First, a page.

Searchable Databases


Date story was published: Sunday, December 16, 1990

Kentucky's student-athletes were extraordinary during final exams last week, Rick Pitino said, but just ordinary, at best, yesterday against Tennessee-Chattanooga.

"I think we came out quite well," the UK coach said of last week's final exams. "I think we'll have an all-time high GPA (grade-point average) for this basketball team."

He will learn the grades Monday, Pitino said.

Unfortunately, and maybe not so coincidentally, the Wildcats could not dribble, shoot and play so expertly against UT-Chattanooga yesterday. UK won 86-70 in what Pitino termed a "rusty" performance.

"We sacrificed basketball for academics," Pitino said, "which is the way it should be. Anytime you can use academics as a reason for not playing up to par, that's the best reason you can have.

"It's going to happen," he said of the post-finals funk. "You're going to look this way. There is no choice. We were not crisp. We were a typical team coming out of exams."

Pitino linked Kentucky's ballhandling and shooting problems to shorter practices (reduced to 75 minutes) and the elimination of individual instruction sessions during final exams.

The Cats shot a season-low percentage, 41.5 percent, and committed 26 turnovers, the most since last season's infamous 150-95 loss at Kansas.

"We shoot so much and practice so hard," Pitino said of the team's normal preparation. "This was typical of a team that doesn't have the athletic ability to compensate and make up for that.

"We were not sharp in any phase of the game. We were very, very rusty. The practice and execution were not there."

Kentucky will need to regroup in a hurry, Pitino and several players said. The Cats take their 5-1 record to No. 7 Indiana Tuesday.

"I'm never going to apologize for winning," said John Pelphrey, who along with new starter Richie Farmer led UK with 17 points each. "We have a lot of things to work on. We've got to prepare for Indiana and play better. Everybody in this room knows that."

UK led from tipoff to final buzzer, but the Cats could not shake Chattanooga until a pivotal call and a string of three-pointers in the second half.

The call was a fourth foul on Chattanooga's leading scorer (18.2 ppg) and rebounder (10.2 rpg), center Keith Nelson. It came with 14:40 left and the Moccasins charging, having cut a 41-26 second-half Kentucky lead to 46-41.

Nelson, a Louisville native and transfer from Sullivan Business College, was called for fouling in a rebound scramble after Jamal Mashburn missed a three-pointer. Nelson ran to midcourt gesturing his innocence. His protests spilled over into postgame interviews.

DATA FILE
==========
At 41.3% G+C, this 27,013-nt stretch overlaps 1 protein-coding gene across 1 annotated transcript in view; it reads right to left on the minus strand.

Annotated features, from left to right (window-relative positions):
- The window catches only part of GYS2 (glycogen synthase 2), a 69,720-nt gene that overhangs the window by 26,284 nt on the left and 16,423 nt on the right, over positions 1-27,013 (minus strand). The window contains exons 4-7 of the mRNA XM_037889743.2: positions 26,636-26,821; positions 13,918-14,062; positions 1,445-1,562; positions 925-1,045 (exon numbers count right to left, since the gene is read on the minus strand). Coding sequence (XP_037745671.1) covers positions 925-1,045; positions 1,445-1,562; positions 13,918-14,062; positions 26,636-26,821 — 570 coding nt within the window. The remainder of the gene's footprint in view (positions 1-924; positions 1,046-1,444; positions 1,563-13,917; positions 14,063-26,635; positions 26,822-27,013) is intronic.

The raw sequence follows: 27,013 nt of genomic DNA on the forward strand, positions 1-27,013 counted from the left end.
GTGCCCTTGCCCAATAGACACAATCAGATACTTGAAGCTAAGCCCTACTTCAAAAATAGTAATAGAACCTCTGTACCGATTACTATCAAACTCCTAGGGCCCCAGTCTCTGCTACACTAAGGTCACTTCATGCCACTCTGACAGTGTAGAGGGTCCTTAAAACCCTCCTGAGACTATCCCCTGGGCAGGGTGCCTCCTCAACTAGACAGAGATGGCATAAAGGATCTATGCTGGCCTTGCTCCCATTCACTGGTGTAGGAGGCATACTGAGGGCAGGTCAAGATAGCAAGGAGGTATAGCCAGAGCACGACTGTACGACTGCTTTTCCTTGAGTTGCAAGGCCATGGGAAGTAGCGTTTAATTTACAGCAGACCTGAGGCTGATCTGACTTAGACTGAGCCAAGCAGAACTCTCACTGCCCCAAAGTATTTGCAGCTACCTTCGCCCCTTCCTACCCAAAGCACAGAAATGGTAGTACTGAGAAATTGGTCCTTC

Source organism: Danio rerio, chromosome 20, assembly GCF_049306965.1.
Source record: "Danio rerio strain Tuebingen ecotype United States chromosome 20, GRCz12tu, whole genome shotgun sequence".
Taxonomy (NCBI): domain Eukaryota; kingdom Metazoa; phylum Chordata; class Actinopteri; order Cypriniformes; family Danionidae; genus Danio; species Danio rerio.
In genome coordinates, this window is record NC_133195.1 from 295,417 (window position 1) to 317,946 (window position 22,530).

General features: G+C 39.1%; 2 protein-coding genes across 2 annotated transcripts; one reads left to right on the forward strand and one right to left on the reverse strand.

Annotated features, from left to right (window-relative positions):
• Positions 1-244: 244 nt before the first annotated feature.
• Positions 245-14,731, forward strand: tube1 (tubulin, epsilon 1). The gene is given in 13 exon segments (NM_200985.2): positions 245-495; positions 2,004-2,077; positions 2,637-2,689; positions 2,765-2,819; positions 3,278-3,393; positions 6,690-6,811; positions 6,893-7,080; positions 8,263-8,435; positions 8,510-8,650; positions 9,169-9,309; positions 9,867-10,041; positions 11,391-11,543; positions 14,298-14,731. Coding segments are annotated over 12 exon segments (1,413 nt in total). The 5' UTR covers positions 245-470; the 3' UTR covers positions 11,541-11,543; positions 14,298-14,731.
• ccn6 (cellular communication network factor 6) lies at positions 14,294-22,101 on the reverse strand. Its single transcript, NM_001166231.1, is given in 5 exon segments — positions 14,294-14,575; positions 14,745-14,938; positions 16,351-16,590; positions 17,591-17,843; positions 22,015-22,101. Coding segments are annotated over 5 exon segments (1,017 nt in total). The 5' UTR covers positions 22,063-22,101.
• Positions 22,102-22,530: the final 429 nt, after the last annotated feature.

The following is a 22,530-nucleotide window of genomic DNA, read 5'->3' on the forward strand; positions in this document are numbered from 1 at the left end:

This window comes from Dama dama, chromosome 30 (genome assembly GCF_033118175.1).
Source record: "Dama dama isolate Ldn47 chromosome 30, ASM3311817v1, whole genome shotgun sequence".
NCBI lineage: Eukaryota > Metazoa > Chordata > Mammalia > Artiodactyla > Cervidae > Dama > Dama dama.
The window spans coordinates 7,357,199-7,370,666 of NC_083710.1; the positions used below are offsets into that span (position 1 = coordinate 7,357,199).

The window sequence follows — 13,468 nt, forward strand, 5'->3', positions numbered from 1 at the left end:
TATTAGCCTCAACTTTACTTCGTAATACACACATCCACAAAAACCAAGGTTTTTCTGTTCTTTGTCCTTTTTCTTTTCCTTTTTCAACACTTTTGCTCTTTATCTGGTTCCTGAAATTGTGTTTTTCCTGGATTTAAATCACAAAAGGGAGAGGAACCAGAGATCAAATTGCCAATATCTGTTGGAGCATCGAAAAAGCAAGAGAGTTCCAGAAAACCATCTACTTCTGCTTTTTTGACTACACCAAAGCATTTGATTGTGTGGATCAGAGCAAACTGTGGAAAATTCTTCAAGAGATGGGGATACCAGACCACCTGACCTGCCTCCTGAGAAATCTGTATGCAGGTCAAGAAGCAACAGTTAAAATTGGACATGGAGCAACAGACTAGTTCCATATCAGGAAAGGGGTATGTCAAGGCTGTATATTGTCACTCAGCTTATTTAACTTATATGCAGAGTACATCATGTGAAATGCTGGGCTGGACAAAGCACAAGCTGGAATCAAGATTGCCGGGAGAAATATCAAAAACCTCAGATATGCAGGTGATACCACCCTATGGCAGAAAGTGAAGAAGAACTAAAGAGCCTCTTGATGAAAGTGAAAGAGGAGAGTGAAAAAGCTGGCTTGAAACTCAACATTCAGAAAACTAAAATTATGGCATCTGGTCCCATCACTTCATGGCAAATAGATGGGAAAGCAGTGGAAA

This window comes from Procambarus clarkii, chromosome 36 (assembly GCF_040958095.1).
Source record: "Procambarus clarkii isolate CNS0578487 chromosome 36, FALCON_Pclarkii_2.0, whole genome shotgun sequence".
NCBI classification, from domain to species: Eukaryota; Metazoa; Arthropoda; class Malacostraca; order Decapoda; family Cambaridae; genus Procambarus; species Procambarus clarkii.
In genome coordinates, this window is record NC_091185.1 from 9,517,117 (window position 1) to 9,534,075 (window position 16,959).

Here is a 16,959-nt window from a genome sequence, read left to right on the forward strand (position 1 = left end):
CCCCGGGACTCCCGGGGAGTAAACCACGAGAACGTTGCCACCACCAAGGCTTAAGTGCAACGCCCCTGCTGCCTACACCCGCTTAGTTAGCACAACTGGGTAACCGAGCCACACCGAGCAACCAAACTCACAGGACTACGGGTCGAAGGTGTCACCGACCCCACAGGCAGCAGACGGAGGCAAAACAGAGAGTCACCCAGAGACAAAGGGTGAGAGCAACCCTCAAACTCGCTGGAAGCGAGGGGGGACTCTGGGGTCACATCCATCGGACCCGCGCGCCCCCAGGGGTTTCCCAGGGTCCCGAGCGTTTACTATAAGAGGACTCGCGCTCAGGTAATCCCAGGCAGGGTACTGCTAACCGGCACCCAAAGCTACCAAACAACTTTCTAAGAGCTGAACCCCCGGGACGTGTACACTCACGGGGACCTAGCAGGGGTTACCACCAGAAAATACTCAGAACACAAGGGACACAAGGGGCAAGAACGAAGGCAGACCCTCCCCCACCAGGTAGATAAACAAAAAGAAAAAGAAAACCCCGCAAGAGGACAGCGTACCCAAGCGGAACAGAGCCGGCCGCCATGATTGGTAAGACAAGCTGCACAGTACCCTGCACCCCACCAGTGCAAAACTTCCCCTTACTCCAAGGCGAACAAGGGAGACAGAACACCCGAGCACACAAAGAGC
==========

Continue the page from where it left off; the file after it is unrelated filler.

"I thought I got pushed into my man," Nelson said. "You've got to expect things coming onto someone else's turf. Me being from Kentucky, I kind of expected it seeing previous games here. They call it 'corrupt Rupp.' Some of it showed today. It's like a Mafia thing. You can't touch it."

Chattanooga coach Mack McCarthy, whose frustrations with the officials culminated in a technical foul with 6:57 left, said Nelson's fourth foul snuffed his team's slim chances of winning.

"It kills us," McCarthy said. "We need him on the floor and he was on the floor for 16 minutes (actually 17 minutes). I thought, if we could keep him on the floor, we'd have a chance to take it inside."

Chattanooga got no closer than 46-41. Nelson finished with a team-high 12 points.

Three straight three-pointers in a 43-second span completed an 11-0 run and Kentucky established a 65-47 lead with just under 10 minutes left. Farmer hit the first, a bomb from the right side. Twenty-three seconds later, after a Chattanooga turnover, Reggie Hanson connected from the top of the key. Pelphrey added a psychological dagger to the heart 20 seconds later when he pulled up for a three-pointer off the fast break.

"That's part of our style," Pelphrey said. "Keep playing regardless of the time and score. Sooner or later, we'll have our run. Fortunately, it came at a good time."

Better ball movement, Pitino said, created the opportunities for the run of three-pointers.

'I told them to pass the ball more," Pitino said. "I said, 'You're holding on to it too long. That's why we're not getting easy shots.' I said, 'Things will open up if we pass more.' "

The final nine minutes might have been used to give the substitutes game experience. Not in this game.

With 4:14 left, and a 21-point lead reduced to 74-61, Pitino rushed such experienced hands as Hanson, Farmer, Pelphrey and Deron Feldhaus into the game. Out went four freshmen: Henry Thomas, Carlos Toomer, Gimel Martinez and Mashburn.

"Don't blame the guys in there," Pitino said, "and I don't want to comment any more than that. I don't think it was their fault, totally."

Later in his postgame news conference, when asked about UK's shaky ball- handling, Pitino referred to his own problems with the officiating.

"We got hit pretty hard," he said. "We got hand-checked quite a bit. We have to get used to that. Tonight was no example of how we should handle the ball. We're better than we showed."

Won't Indiana hand-check just as aggressively?

"Not like that," the UK coach said. "The whistle will blow."